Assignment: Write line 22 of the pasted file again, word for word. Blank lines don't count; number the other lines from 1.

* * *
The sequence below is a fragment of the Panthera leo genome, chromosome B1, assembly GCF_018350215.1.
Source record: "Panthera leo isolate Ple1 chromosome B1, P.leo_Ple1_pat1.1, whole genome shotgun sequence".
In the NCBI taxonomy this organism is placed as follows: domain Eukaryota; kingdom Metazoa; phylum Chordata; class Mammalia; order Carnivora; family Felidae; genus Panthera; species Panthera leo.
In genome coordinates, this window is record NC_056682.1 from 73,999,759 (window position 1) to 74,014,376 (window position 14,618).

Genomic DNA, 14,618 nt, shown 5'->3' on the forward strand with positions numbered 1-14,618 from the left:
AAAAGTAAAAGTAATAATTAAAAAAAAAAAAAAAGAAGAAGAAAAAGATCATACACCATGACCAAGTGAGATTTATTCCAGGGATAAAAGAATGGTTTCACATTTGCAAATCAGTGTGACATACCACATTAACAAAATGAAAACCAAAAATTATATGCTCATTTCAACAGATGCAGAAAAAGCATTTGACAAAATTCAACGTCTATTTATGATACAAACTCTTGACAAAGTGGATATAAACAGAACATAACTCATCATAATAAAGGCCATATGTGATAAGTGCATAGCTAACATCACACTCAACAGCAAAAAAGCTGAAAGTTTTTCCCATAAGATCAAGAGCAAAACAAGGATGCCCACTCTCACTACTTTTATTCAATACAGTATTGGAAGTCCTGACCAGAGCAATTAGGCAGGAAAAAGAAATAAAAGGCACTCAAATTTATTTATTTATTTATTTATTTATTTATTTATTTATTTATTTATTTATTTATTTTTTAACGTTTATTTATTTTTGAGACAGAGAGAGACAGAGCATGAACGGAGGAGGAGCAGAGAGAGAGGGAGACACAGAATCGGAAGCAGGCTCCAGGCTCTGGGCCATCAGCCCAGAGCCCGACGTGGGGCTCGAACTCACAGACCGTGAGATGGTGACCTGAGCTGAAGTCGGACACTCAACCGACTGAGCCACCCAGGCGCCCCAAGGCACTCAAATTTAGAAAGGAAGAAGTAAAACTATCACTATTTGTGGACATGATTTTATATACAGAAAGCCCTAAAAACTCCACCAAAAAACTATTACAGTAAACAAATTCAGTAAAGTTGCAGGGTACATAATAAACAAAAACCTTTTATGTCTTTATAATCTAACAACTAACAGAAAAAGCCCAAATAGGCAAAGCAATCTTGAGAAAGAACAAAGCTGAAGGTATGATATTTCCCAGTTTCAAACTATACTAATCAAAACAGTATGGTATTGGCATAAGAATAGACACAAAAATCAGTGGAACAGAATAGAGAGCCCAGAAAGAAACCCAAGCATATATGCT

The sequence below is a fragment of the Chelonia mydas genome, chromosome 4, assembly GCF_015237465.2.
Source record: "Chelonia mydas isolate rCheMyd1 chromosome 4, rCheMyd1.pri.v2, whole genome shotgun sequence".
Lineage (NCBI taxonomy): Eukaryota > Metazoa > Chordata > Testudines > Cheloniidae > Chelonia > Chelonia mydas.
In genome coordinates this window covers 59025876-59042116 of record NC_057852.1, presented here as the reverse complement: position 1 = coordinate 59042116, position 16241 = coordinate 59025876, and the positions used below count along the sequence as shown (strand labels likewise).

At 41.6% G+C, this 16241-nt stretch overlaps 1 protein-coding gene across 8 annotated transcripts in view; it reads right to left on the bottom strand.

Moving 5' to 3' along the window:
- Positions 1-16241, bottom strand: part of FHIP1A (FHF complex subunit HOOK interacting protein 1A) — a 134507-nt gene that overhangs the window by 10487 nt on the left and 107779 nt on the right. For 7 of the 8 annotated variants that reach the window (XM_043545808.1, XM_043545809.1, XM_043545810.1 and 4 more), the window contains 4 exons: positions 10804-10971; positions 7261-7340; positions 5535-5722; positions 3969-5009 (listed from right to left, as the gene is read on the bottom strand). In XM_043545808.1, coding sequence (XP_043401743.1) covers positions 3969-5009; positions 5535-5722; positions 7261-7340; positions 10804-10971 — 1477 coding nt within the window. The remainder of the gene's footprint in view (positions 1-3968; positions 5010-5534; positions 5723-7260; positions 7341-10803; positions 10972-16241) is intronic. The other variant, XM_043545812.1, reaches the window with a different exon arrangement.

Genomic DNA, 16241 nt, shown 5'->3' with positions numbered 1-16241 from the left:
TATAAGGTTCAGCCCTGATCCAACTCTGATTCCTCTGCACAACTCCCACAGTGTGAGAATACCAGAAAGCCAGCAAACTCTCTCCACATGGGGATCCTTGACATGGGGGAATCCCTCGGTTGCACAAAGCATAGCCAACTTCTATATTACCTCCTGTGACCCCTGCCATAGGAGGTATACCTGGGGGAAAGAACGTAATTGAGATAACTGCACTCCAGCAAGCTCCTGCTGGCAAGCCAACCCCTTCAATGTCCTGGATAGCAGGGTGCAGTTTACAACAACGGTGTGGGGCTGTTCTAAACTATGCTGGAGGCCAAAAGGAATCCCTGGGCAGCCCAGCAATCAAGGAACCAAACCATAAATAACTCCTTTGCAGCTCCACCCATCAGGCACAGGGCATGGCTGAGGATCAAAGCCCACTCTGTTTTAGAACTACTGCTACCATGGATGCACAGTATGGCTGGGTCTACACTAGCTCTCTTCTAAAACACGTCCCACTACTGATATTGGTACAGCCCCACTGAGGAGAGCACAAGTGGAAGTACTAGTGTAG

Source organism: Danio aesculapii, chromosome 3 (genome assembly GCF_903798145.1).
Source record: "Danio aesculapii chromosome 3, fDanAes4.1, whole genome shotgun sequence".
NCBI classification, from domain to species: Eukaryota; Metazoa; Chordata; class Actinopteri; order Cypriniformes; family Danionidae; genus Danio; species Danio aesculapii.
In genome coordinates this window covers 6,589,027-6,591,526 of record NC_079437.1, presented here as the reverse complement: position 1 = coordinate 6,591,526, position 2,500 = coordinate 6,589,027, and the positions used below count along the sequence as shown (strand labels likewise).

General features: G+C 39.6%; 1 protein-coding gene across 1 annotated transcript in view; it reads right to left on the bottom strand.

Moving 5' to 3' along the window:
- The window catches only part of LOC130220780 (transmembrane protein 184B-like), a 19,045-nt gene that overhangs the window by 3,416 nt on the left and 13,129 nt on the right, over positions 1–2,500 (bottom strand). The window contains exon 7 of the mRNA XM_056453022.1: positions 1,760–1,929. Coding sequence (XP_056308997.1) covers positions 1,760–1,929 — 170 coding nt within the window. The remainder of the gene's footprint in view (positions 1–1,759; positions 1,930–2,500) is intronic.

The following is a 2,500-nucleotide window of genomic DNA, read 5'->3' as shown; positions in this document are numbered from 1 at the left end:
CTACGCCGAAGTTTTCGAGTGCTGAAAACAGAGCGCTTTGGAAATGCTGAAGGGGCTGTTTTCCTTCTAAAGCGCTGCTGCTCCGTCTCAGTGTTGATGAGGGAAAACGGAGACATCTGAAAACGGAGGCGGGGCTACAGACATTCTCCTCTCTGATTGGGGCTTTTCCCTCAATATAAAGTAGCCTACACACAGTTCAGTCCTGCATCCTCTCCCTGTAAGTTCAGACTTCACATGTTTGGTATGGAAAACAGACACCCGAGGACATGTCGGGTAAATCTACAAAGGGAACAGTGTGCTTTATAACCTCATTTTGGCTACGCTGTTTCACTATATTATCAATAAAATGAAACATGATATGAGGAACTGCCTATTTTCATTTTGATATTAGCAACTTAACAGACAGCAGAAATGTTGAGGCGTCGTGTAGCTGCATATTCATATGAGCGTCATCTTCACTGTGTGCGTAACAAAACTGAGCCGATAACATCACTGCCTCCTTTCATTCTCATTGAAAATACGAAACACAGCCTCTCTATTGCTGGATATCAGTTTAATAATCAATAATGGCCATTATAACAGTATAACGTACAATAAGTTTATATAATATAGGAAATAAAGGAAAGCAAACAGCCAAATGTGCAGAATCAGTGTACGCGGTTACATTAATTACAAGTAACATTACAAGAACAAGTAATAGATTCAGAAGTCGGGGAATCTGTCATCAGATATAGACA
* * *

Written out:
- The window catches only part of LOC130220780 (transmembrane protein 184B-like), a 19,045-nt gene that overhangs the window by 3,416 nt on the left and 13,129 nt on the right, over positions 1–2,500 (bottom strand). The window contains exon 7 of the mRNA XM_056453022.1: positions 1,760–1,929. Coding sequence (XP_056308997.1) covers positions 1,760–1,929 — 170 coding nt within the window. The remainder of the gene's footprint in view (positions 1–1,759; positions 1,930–2,500) is intronic.